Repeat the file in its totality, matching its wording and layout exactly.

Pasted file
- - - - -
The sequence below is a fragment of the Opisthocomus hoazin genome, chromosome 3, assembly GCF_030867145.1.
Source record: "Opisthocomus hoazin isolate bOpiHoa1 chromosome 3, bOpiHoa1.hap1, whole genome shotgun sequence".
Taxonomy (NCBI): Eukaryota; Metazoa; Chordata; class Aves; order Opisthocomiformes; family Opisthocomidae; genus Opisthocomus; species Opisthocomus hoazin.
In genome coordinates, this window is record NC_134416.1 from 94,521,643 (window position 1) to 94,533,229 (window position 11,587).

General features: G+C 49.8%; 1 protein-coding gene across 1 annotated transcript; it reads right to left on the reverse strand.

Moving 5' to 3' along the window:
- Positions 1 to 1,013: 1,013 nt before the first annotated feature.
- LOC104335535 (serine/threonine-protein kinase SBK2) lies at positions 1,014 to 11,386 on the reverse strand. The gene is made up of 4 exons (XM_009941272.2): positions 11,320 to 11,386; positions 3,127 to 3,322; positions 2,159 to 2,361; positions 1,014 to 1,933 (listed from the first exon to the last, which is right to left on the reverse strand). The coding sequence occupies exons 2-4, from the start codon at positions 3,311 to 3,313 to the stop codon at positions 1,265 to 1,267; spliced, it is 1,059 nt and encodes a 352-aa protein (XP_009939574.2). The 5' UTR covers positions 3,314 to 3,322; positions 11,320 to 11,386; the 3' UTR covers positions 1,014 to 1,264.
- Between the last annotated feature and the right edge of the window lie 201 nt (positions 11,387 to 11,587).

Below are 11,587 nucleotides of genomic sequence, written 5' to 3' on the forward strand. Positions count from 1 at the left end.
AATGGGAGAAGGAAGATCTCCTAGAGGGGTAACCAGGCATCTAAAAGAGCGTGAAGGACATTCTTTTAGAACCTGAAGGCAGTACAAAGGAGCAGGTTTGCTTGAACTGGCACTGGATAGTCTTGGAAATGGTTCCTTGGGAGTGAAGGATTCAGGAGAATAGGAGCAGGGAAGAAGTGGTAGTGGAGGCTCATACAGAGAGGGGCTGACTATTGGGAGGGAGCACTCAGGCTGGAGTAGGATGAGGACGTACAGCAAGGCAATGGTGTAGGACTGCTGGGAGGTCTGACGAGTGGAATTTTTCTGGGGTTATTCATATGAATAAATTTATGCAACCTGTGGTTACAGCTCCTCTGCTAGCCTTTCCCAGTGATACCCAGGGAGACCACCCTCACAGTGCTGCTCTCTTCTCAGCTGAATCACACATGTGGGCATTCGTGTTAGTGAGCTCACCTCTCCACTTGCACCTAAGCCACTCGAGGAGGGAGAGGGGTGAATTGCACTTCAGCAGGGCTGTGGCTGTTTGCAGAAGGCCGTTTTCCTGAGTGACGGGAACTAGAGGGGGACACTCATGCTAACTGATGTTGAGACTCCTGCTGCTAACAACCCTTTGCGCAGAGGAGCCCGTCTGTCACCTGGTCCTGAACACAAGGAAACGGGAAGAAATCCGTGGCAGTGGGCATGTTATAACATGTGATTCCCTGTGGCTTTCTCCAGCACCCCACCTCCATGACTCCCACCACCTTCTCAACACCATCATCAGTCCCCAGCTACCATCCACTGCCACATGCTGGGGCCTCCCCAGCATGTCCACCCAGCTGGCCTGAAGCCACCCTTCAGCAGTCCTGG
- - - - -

The sequence below is a fragment of the Opisthocomus hoazin genome, chromosome 3, assembly GCF_030867145.1.
Source record: "Opisthocomus hoazin isolate bOpiHoa1 chromosome 3, bOpiHoa1.hap1, whole genome shotgun sequence".
Taxonomy (NCBI): Eukaryota; Metazoa; Chordata; class Aves; order Opisthocomiformes; family Opisthocomidae; genus Opisthocomus; species Opisthocomus hoazin.
In genome coordinates, this window is record NC_134416.1 from 94,521,643 (window position 1) to 94,533,229 (window position 11,587).

General features: G+C 49.8%; 1 protein-coding gene across 1 annotated transcript; it reads right to left on the reverse strand.

Moving 5' to 3' along the window:
- Positions 1 to 1,013: 1,013 nt before the first annotated feature.
- LOC104335535 (serine/threonine-protein kinase SBK2) lies at positions 1,014 to 11,386 on the reverse strand. The gene is made up of 4 exons (XM_009941272.2): positions 11,320 to 11,386; positions 3,127 to 3,322; positions 2,159 to 2,361; positions 1,014 to 1,933 (listed from the first exon to the last, which is right to left on the reverse strand). The coding sequence occupies exons 2-4, from the start codon at positions 3,311 to 3,313 to the stop codon at positions 1,265 to 1,267; spliced, it is 1,059 nt and encodes a 352-aa protein (XP_009939574.2). The 5' UTR covers positions 3,314 to 3,322; positions 11,320 to 11,386; the 3' UTR covers positions 1,014 to 1,264.
- Between the last annotated feature and the right edge of the window lie 201 nt (positions 11,387 to 11,587).

Below are 11,587 nucleotides of genomic sequence, written 5' to 3' on the forward strand. Positions count from 1 at the left end.
AATGGGAGAAGGAAGATCTCCTAGAGGGGTAACCAGGCATCTAAAAGAGCGTGAAGGACATTCTTTTAGAACCTGAAGGCAGTACAAAGGAGCAGGTTTGCTTGAACTGGCACTGGATAGTCTTGGAAATGGTTCCTTGGGAGTGAAGGATTCAGGAGAATAGGAGCAGGGAAGAAGTGGTAGTGGAGGCTCATACAGAGAGGGGCTGACTATTGGGAGGGAGCACTCAGGCTGGAGTAGGATGAGGACGTACAGCAAGGCAATGGTGTAGGACTGCTGGGAGGTCTGACGAGTGGAATTTTTCTGGGGTTATTCATATGAATAAATTTATGCAACCTGTGGTTACAGCTCCTCTGCTAGCCTTTCCCAGTGATACCCAGGGAGACCACCCTCACAGTGCTGCTCTCTTCTCAGCTGAATCACACATGTGGGCATTCGTGTTAGTGAGCTCACCTCTCCACTTGCACCTAAGCCACTCGAGGAGGGAGAGGGGTGAATTGCACTTCAGCAGGGCTGTGGCTGTTTGCAGAAGGCCGTTTTCCTGAGTGACGGGAACTAGAGGGGGACACTCATGCTAACTGATGTTGAGACTCCTGCTGCTAACAACCCTTTGCGCAGAGGAGCCCGTCTGTCACCTGGTCCTGAACACAAGGAAACGGGAAGAAATCCGTGGCAGTGGGCATGTTATAACATGTGATTCCCTGTGGCTTTCTCCAGCACCCCACCTCCATGACTCCCACCACCTTCTCAACACCATCATCAGTCCCCAGCTACCATCCACTGCCACATGCTGGGGCCTCCCCAGCATGTCCACCCAGCTGGCCTGAAGCCACCCTTCAGCAGTCCTGG